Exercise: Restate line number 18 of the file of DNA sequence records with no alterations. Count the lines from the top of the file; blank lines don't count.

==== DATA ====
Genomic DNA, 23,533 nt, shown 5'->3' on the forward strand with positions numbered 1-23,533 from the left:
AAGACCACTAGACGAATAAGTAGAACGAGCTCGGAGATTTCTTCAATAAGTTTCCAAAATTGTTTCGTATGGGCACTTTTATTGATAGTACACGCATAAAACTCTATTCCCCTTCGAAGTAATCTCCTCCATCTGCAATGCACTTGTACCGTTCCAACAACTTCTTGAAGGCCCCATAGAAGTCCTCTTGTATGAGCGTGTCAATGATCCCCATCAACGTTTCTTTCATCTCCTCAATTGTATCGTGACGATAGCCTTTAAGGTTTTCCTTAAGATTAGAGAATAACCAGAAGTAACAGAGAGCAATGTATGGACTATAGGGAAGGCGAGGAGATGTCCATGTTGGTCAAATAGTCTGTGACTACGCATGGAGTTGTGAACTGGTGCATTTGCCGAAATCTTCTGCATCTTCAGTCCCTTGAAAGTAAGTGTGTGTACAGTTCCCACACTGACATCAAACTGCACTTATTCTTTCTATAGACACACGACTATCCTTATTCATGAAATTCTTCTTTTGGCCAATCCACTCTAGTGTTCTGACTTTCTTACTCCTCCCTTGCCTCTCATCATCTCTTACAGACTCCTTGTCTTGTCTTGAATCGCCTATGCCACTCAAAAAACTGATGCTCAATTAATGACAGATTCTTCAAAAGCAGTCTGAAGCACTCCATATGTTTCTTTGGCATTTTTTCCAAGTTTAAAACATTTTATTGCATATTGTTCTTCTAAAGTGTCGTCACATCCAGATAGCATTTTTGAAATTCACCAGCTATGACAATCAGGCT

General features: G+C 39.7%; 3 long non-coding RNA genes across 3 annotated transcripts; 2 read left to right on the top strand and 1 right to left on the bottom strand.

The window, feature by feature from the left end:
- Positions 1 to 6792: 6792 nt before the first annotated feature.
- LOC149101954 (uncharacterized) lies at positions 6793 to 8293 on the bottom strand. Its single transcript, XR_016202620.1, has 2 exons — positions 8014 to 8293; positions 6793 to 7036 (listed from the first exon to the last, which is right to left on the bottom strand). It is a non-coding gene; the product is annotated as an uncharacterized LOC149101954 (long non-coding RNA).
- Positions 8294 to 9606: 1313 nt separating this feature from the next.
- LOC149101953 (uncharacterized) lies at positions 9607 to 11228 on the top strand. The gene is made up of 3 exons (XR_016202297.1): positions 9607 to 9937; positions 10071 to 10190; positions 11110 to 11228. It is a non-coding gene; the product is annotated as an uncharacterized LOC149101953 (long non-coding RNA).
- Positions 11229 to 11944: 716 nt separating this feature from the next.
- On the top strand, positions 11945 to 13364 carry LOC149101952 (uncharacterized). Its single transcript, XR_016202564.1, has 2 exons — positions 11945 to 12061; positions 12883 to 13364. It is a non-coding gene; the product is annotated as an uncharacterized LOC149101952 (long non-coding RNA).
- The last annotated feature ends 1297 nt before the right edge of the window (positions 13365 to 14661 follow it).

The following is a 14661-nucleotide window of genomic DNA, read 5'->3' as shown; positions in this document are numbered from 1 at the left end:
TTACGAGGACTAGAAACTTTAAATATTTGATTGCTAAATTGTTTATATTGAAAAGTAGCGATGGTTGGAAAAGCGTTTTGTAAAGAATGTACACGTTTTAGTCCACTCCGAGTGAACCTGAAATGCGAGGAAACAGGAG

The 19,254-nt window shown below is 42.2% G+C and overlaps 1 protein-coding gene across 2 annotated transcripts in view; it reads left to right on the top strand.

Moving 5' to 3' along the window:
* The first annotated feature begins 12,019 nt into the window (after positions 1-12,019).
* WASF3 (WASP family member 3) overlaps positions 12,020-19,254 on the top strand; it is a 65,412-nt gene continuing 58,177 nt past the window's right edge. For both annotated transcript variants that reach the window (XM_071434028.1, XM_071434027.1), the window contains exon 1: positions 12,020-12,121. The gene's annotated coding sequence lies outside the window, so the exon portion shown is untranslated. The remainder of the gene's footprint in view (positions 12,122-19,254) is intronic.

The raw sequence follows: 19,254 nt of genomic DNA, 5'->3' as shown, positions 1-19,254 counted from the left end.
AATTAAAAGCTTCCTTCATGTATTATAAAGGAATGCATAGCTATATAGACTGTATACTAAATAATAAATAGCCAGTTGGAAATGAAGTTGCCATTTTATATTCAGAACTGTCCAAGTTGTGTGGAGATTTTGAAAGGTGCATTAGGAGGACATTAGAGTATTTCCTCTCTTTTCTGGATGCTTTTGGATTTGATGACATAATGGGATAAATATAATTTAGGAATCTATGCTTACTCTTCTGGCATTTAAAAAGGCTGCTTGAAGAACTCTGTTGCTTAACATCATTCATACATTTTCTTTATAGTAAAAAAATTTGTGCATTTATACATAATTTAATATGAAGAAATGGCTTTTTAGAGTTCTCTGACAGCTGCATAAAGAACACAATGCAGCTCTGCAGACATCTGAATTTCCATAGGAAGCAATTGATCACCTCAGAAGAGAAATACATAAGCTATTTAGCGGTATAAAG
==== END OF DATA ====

The raw sequence follows: 19,254 nt of genomic DNA, 5'->3' as shown, positions 1-19,254 counted from the left end.